Erik Lunde’s “Steel Militia” Wrestles With The Painful Legacy of the Afghanistan War
Erik Lunde releases the single “Steel Militia” on August 27th in the shadow of America’s disquieting exit from Afghanistan, 20 years after the events of 9/11 led to “America’s Longest War.” As a self-described “Tolstoyan Christian Pacifist” who tries to live by the principles of non-violence laid out in the “Sermon On The Mount”, Lunde wrote the lyrics to “Steel Militia” from his despair over the tragic American military response to 9/11 after reading the devastating true story of the Wise Brothers in a Washington Post article entitled “One Family, Two Sacrifices”. The article told the story of the passions and motivations of two patriotic brothers from Arkansas who both enlisted and were killed in the war in Afghanistan. Written in the narrative storytelling vein of classic American folk songs like Bob Dylan’s “Masters Of War” and Pete Seeger’s “Waist Deep in The Big Muddy”, the song serves as a powerful, anti-war protest song that is dedicated to the memory and sacrifice of the over 2,300 American soldiers that tragically died in Afghanistan.
As the final American forces leave the country to meet the September 11th withdrawal deadline, “Steel Militia” wrestles with the extreme religious fundamentalism that led to 9/11 and sparked the wars in Afghanistan and Iraq. While the lyric critiques the dark ideological forces and politics that started the wars, it also empathizes with the passionate devotion to God and country that burns in the hearts of young soldiers who enlist to fight in foreign wars – pondering the sense of futility and hopelessness that some surviving veterans of Iraq and Afghanistan have experienced. As a songwriter dedicated to peace and reconciliation, Lunde wants it to be clear that the song is not an “anti-soldier” song – but is an anti-war song about the “wages of death” in wars that arise from extreme religious fundamentalism. Having performed “Steel Militia” at a Wounded Warriors retreat and seen the emotion that it provoked in Afghanistan veterans, Lunde hopes that by releasing this song into the world he can help raise awareness of the important work that the Wounded Warriors Foundation does for America’s soldiers. “This is why I support the important work of the Wounded Warriors Foundation – and hope to use this song to raise awareness of their work with our wounded veterans,” says Lunde.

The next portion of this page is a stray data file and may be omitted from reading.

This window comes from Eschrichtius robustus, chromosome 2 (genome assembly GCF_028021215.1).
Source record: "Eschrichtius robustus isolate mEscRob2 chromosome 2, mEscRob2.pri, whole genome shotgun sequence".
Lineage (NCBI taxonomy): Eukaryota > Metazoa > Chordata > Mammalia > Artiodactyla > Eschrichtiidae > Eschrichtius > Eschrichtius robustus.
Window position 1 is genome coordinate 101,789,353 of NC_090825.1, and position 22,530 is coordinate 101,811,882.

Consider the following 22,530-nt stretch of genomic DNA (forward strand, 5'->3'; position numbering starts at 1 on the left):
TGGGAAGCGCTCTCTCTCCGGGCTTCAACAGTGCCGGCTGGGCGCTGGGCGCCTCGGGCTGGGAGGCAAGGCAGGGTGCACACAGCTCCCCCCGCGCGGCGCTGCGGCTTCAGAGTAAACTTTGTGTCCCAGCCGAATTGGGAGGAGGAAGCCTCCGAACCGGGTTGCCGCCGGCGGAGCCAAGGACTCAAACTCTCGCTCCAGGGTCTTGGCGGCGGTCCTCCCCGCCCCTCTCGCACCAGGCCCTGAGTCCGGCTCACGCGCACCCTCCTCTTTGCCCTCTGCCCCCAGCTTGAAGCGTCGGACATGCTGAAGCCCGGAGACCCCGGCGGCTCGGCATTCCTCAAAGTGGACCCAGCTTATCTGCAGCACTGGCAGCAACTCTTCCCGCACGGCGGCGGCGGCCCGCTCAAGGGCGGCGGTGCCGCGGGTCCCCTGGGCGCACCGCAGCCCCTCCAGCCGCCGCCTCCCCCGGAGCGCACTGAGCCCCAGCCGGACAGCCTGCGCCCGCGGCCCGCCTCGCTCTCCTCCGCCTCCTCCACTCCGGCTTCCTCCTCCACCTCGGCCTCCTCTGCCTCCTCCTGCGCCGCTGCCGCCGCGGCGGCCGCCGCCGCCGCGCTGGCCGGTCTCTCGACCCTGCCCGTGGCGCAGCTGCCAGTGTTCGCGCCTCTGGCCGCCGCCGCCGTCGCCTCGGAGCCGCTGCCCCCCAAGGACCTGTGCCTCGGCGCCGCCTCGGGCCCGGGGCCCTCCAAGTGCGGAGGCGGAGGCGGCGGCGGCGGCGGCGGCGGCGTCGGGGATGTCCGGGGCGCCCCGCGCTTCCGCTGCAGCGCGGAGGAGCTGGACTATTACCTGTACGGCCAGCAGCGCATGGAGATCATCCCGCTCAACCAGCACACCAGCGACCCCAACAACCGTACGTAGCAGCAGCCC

A folk-rock poet and americana songsmith with a captivating voice, cinematic songs, and a dynamic stage presence, Colorado-based artist Erik Lunde “pens lyrics that are haunting and memorable poetry married with one of the widest arrays of melodies this area knows”. Having lived and wandered all over the United States, Canada, Mexico, and Europe, hopping from place to place like a character in a Jack Kerouac novel, searching for stories and songs and experiences, and chalking up about 40 different addresses across North America, Erik Lunde is a songwriter and musician whose songs and sound bears the geography, culture, and history of his midwestern origins. Influenced by a wide variety of genres including gospel hymns, bluegrass, traditional country, rock & roll, and artists like Elton John, Bob Dylan, Leonard Cohen, The Beatles, and David Bowie – Lunde has created his own genre-bending mashup that reflects that dichotomy. The founder and frontman of the Lunde Station band, a well-known staple on the Northern Colorado music scene from 2012 -2017, Lunde has re-emerged as a solo singer-songwriter, performing under his own name, searching for stories and songs and experiences, and chalking up about 40 different addresses across North America, he’s still chasing that same crazy dream with the stories and songs on this new record.